READ  Tokyo 2020: international spectators will be refused entry to Japan for the Olympic Games

Given these personality traits, O’Connor says some people have subsequently speculated that Norman might have been on the autism spectrum.

Included on the Centers for Disease Control and Prevention’s list of autism symptoms, one should avoid eye contact and be willing to be alone, repeat or echo words or phrases, or repeat “words or phrases instead. of normal language ”, and not being able to relate to others or“ not at all interested in others ”. Each of these symptoms, in retrospect, could have applied to Norman.

Norman with touring players, at the Telus Skins Game at the National Golf Club of Canada in 1995.

However, while researching his book, O’Connor discovered another possible theory to explain Norman’s personality traits.

When Norman was around five, he was sledding with a friend and as they slid down a road he was hit in the forehead by the tire of a reversing car, according to O’Connor.

Because there was no broken bone, his family did not take him to the hospital, and neuroscientists interviewed O’Connor speculated that Norman’s different personality may have been due to a brain injury to the frontal lobe.

“He knew what was important in life. He was just unable to express it like a lot of people would. He didn’t have any jokes at all. And he just lived in this very confined area of ​​golf and is came out as a strange character to a lot of people, ”O’Connor said.

Norman felt that he was `` not respected '' he deserved during his time at golf.

Feel at home

On a golf course, however, Norman was in his element.

O’Connor remembers stories of Norman easily chatting with spectators during rounds and even taking spectator bets on being able to bounce a ball off his pilot over 100 times or hitting a ball in their shirt pockets. .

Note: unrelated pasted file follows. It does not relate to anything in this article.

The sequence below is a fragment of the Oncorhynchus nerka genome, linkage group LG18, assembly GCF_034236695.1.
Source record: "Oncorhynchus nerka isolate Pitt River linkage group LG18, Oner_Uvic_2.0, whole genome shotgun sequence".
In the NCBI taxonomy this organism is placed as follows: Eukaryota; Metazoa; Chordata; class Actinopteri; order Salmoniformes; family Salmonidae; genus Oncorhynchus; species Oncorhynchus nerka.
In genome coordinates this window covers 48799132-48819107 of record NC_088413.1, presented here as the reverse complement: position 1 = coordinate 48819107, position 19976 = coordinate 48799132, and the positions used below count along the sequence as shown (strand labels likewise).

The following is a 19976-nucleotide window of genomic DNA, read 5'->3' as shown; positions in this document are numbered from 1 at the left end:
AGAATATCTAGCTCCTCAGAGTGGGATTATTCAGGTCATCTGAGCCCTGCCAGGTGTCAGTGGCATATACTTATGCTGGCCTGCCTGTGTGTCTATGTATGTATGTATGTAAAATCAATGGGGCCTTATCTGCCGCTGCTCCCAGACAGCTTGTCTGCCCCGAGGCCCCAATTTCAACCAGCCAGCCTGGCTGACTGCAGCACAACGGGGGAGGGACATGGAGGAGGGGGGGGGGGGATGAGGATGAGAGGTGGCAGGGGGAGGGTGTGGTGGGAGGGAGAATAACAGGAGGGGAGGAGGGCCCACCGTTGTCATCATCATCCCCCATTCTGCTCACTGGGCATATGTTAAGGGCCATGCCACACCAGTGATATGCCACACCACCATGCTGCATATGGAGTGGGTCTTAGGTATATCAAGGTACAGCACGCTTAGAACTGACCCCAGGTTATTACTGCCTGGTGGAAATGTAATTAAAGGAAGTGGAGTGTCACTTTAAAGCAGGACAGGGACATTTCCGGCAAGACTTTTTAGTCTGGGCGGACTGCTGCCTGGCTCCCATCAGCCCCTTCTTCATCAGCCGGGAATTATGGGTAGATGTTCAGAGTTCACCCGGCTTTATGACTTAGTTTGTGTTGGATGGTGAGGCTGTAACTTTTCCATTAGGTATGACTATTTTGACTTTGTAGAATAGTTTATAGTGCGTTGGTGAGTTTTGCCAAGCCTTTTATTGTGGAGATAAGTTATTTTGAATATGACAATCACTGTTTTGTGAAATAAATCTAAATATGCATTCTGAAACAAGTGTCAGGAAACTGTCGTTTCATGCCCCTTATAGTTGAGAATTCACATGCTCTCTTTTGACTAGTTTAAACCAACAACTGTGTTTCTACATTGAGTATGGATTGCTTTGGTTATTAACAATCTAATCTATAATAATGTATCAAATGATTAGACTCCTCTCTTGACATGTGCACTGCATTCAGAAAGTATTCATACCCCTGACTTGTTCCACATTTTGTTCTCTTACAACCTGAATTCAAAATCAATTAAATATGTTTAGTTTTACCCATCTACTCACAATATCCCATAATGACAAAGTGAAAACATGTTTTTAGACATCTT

Graves, who is also the executive producer of an upcoming Norman documentary, recalls speaking to former PGA of Canada pro Henry Brunton about Norman’s change in behavior on and off the course.

While Brunton describes Norman as being “extremely confident” with a club in hand, facing his clubhouse mates, he was “like a 12 year old kid”.

“He was intimidated. He didn’t understand how to deal with other players. He was so intimidated by his peers,” Brunton told Graves.

READ  Juan Cala denies having racially abused Mouctar Diakhaby; Valence responds in a statement

Although he enjoyed great success in his native Canada, Norman struggled on the biggest stage of the US PGA Tour.

While racking up over 60 wins on the Canadian Tour, Norman competed in 27 PGA Tour events for 15 years, finishing in the top 10 just once, earning just $ 7,139.

He also competed in five senior PGA Tour tournaments, in which he won $ 22,900 in prizes.

He only appeared twice in all four majors, playing in the Masters in 1956 and 1957.

According to Graves, adjusting to life on the road in a new country and without the familiarity of his support system proved difficult for Norman.

He also had to endure at least one alleged incident of intimidation from unidentified colleagues. Only in his second year on the Tour, he was cornered by two players in the middle of a tournament – one in which Norman was contending – and said: “You have to stop frolic, take a caddy, stop with the big tee. – shirt, “according to O’Connor.

The PGA of America – which ran the tour before the modern PGA Tour was established in 1968 – did not respond to CNN’s request for comment.

Carriers accompany the coffin of Canadian golf legend Norman.

“It made Moe all his life thinking that he didn’t feel out of place and that he was not welcome there,” O’Connor added. “Because he just had the feeling that they didn’t like him. What if Moe felt that people had him for him, or that they were here and he was there or if he was? felt offended by you, he would write you out. “

Later in life money was a problem for Norman as well. According to Golf Digest in 1995, the golfer lived in a motel room for $ 400 a month and kept his clothes in his car. Later in life, golf maker Titleist paid Norman $ 5,000 per month for the rest of his life because of his service to the sport.

A few years later, in 2004, Moe Norman died at the age of 75. And while he did not achieve the tournament success his contemporaries enjoyed, the legacy of this true golf pioneer and self-proclaimed “best ball forward” who ever lived “should not be forgotten.

Leave a Reply

Your email address will not be published. Required fields are marked *